Our mother was unemployable and mentally ill, and everyone in her family had looked the other way for most our lives and gave her minimum amounts of money to move us out of motels; but the real problem was that she wasn’t a fit parent and nobody wanted to step in and raise four physically and emotionally violated girls; especially when they resented their sick sister so much. They last thing they wanted to do was to raise her four daughters.
Mom’s family didn’t step in when were she had the Charlie Manson types living in our garage when we were toddlers, or when we were homeless kids living in motels and dangerous situations.
They weren’t going to step in now. They had made it really clear that they had their own family, and I wasn’t part of it.
My mom’s other sister, Aunt Maggie lived in California and was a schoolteacher. I had seen Aunt Maggie when we had gotten back from Australia when mom was on the game show there; and she wouldn’t let us sleep at her house when we got back. We had taken a shuttle from the airport after a 24 hour flight and she turned us away and told us to go to a motel. It looked like she was done with Mom abusing her and said stuff was missing from her house after the last time we stayed, so we weren’t welcome there anymore.
Aunt Nora was the only one I remember with any warmth, she used to take us roller-skating in Balboa Park, all of us four girls and our two cousins, little Maggie and Matt. We’d all pile into her green Volkswagen Bug and putter off to the park to skate. She was magnificent, beautiful and tall, with flowing strawberry blonde hair that gleamed in the sun. We’d listen to the album Hair and watch her dance and spin around with her hair fanning out and spinning like a gleaming hummingbird. We would make up dance routines and I planned my own rock opera and Aunt Nora would be the star of it.
Aunt Nora was there at the hospital when I was born and the first memory I have. She had lived with us until I was six years old. But in 1980, she moved to Houston right after my 8-year-old sister got raped by the Charlie Manson guy that mom let live in our garage and do dirty insurance scams for her, so I hadn’t seen her in a long time. She got busy after she married the computer guy from MIT and they started their own computer company and they started having their own kids.
She was my mother’s youngest hippie sister who married a smart guy from MIT when they were in their 20’s and now a multi-millionaire. She and her husband owned multi-million dollar a year semiconductor brokering business in Houston that they started out of their kitchen and my oldest sister Meagan was close to her. Meagan was moving to Houston soon to go to college and be Aunt Nora’s nanny.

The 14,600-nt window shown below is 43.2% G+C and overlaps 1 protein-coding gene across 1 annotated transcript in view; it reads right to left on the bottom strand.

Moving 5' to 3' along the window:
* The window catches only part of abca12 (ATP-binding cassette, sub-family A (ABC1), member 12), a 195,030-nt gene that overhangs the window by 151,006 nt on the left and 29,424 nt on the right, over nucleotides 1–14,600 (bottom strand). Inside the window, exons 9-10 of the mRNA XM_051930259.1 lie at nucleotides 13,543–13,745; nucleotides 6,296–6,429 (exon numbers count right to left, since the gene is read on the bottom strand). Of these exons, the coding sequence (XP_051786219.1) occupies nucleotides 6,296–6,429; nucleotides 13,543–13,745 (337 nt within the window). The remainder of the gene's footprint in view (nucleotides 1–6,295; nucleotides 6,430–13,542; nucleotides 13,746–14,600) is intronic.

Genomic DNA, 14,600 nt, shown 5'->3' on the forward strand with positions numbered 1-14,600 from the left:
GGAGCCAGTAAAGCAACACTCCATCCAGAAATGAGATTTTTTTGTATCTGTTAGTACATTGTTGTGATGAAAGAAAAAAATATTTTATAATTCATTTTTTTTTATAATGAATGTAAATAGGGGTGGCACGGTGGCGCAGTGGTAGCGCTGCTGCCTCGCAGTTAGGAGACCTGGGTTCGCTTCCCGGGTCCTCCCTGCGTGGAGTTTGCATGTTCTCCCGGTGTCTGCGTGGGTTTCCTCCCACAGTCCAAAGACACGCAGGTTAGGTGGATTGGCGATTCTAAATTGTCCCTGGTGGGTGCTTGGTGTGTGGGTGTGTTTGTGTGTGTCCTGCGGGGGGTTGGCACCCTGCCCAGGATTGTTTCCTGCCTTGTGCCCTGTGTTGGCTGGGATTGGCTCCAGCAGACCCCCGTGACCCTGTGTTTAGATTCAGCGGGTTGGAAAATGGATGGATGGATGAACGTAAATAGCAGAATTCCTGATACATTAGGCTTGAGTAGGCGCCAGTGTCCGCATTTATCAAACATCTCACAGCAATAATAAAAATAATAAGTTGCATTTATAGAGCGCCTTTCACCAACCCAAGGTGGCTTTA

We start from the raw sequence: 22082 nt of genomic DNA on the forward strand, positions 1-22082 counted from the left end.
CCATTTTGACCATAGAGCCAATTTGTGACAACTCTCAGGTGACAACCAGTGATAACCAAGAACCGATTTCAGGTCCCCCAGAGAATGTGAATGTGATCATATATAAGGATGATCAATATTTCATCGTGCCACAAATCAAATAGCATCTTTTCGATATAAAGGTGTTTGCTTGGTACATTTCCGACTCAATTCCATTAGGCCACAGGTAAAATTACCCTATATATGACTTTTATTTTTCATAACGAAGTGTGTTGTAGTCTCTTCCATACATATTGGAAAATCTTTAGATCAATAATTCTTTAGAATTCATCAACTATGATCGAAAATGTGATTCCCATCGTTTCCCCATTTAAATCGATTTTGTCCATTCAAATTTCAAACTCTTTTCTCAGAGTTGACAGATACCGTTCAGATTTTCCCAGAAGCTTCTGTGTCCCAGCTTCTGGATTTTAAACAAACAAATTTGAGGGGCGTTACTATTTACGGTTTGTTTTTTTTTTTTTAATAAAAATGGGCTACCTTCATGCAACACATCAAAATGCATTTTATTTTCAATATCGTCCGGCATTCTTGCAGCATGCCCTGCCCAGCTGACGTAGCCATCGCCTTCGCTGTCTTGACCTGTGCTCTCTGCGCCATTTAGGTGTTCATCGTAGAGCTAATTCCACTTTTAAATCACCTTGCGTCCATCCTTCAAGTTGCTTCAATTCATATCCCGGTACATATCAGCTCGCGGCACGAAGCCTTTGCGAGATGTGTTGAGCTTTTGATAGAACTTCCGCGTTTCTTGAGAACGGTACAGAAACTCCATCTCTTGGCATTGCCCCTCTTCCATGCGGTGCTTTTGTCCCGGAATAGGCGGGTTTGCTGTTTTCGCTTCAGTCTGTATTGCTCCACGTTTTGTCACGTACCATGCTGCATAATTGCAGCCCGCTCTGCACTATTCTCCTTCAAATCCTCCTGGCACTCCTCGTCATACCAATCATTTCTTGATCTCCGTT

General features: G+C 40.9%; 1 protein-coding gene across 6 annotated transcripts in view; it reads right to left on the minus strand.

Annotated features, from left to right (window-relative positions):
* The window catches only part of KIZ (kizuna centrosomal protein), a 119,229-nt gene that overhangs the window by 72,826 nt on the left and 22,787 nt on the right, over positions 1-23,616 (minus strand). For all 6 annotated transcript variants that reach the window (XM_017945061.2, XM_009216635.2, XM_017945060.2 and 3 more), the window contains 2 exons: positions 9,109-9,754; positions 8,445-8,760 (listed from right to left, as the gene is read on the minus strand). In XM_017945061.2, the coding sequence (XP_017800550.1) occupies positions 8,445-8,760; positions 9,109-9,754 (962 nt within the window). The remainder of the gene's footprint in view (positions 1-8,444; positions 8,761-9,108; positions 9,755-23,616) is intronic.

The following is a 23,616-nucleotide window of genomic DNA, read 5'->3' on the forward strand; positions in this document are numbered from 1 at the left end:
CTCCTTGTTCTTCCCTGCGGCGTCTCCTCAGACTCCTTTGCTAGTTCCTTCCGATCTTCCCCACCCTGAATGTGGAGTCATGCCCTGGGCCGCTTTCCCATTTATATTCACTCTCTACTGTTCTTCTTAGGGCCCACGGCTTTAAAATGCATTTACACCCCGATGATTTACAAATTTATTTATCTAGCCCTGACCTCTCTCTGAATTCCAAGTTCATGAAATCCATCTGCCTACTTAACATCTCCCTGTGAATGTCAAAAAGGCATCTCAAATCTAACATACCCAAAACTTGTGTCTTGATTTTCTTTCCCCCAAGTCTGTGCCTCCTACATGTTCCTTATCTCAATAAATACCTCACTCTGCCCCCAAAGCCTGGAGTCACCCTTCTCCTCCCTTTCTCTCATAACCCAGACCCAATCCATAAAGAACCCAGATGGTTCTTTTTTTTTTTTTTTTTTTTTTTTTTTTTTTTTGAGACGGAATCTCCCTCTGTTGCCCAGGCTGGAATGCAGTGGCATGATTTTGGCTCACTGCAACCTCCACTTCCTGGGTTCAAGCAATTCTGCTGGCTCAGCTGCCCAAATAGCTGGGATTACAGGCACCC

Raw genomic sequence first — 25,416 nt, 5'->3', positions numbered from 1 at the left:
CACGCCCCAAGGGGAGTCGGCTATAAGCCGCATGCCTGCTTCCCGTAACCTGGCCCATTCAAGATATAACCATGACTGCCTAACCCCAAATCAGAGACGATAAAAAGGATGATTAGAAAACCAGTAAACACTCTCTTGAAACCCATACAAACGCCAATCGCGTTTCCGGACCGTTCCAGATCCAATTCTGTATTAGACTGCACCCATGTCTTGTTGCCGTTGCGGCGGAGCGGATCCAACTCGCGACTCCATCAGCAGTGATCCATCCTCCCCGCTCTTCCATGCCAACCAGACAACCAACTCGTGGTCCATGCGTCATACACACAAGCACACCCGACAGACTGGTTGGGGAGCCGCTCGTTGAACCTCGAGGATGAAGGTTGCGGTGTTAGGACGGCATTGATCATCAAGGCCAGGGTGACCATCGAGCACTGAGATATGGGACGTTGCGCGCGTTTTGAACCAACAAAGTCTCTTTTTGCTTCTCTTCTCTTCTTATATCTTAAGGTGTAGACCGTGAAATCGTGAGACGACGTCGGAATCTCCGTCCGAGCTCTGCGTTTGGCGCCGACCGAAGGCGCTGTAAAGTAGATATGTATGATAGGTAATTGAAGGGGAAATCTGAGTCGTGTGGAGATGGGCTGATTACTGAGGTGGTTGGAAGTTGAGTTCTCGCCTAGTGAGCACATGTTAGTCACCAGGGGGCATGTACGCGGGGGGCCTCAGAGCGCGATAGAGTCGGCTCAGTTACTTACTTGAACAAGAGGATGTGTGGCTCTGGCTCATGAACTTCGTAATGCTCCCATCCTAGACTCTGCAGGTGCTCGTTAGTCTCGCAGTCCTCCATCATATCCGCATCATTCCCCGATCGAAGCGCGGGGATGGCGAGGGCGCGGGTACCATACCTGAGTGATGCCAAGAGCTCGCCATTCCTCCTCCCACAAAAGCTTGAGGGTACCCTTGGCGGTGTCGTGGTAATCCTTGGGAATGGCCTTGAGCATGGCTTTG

My oldest sister Meagan was a waitress at Pizza Hut and putting herself through community college. My second oldest sister, Katie was 19 and just had a baby and was raising my youngest sister, Erin, who was 15 and living with her in upstate New York. We all had been working since we were 14, because we had to. Sometimes Mom would ask for our tips. My sisters couldn’t help me, and I didn’t want to call them to tell them I got tricked by Mom, again. They already knew.
Aunt Nora would save me, she would come out here and help me get out of this horrific mess and take me home to live with her and her family, she loved me. I could help nanny too. I knew she would save me from Mom, homelessness and this terrible, terrible cold shivering that I could not shake.
My hands stopped shaking when I finally got to the third floor of my old school, Ashbourne Tutors, above Kensington market. They had these old fashioned heaters that hissed in the hallway when you came in and I would sit there and warm up until I felt better.
The Headmaster was a kind Canadian and had let me go there for free after he had found out my Mom was in Holloway Women’s Prison, but I didn’t go. I couldn’t sit in class with all these super rich happy kids who had houses and parents and a bedroom to go home to and things to look forward to.
I would go to the school to get warm and see my old friends. I used their phone when I needed to. I was the homeless kid of a con artist and didn’t belong there.
Lately I was going to the school to use their phone at night, before they closed, so not a lot of people would still be there. I didn’t want to see my old teachers anymore. Late evening was the best time to come into the school, get warm and maybe steal a hot cup of coffee from the lobby without seeing too many people.
The teachers at this school were so kind to me that I would start to sob uncontrollably, and I didn’t know why it hurt more to have someone be kind to me than to tell me what a loser I was.